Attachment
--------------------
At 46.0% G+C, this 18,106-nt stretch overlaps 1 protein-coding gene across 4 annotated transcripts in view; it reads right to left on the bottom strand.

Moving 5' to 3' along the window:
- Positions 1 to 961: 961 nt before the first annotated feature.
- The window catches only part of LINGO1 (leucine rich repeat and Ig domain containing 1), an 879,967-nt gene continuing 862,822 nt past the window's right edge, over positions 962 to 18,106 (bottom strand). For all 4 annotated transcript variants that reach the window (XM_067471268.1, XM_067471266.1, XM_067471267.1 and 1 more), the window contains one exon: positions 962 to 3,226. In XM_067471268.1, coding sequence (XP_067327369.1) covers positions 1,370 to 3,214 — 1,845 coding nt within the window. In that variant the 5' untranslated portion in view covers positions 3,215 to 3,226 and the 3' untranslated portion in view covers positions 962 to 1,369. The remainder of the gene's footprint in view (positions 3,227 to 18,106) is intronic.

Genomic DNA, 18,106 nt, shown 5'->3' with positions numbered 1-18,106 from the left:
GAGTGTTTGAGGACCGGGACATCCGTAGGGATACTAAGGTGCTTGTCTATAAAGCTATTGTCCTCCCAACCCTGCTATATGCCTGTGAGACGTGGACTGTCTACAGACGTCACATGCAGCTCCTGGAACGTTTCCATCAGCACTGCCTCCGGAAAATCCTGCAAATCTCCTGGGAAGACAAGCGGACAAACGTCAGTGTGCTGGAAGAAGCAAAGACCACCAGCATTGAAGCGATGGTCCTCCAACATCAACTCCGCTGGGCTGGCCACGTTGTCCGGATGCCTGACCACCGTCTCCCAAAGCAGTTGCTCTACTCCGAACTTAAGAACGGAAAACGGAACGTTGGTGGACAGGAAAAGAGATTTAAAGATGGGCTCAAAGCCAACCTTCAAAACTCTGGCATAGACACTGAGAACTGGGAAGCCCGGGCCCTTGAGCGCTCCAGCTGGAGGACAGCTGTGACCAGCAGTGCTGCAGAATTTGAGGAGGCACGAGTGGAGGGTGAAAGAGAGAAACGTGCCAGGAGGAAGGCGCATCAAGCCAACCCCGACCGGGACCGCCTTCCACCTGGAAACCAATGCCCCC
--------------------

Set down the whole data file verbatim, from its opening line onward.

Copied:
At 46.0% G+C, this 18,106-nt stretch overlaps 1 protein-coding gene across 4 annotated transcripts in view; it reads right to left on the bottom strand.

Moving 5' to 3' along the window:
- Positions 1 to 961: 961 nt before the first annotated feature.
- The window catches only part of LINGO1 (leucine rich repeat and Ig domain containing 1), an 879,967-nt gene continuing 862,822 nt past the window's right edge, over positions 962 to 18,106 (bottom strand). For all 4 annotated transcript variants that reach the window (XM_067471268.1, XM_067471266.1, XM_067471267.1 and 1 more), the window contains one exon: positions 962 to 3,226. In XM_067471268.1, coding sequence (XP_067327369.1) covers positions 1,370 to 3,214 — 1,845 coding nt within the window. In that variant the 5' untranslated portion in view covers positions 3,215 to 3,226 and the 3' untranslated portion in view covers positions 962 to 1,369. The remainder of the gene's footprint in view (positions 3,227 to 18,106) is intronic.

Genomic DNA, 18,106 nt, shown 5'->3' with positions numbered 1-18,106 from the left:
GAGTGTTTGAGGACCGGGACATCCGTAGGGATACTAAGGTGCTTGTCTATAAAGCTATTGTCCTCCCAACCCTGCTATATGCCTGTGAGACGTGGACTGTCTACAGACGTCACATGCAGCTCCTGGAACGTTTCCATCAGCACTGCCTCCGGAAAATCCTGCAAATCTCCTGGGAAGACAAGCGGACAAACGTCAGTGTGCTGGAAGAAGCAAAGACCACCAGCATTGAAGCGATGGTCCTCCAACATCAACTCCGCTGGGCTGGCCACGTTGTCCGGATGCCTGACCACCGTCTCCCAAAGCAGTTGCTCTACTCCGAACTTAAGAACGGAAAACGGAACGTTGGTGGACAGGAAAAGAGATTTAAAGATGGGCTCAAAGCCAACCTTCAAAACTCTGGCATAGACACTGAGAACTGGGAAGCCCGGGCCCTTGAGCGCTCCAGCTGGAGGACAGCTGTGACCAGCAGTGCTGCAGAATTTGAGGAGGCACGAGTGGAGGGTGAAAGAGAGAAACGTGCCAGGAGGAAGGCGCATCAAGCCAACCCCGACCGGGACCGCCTTCCACCTGGAAACCAATGCCCCC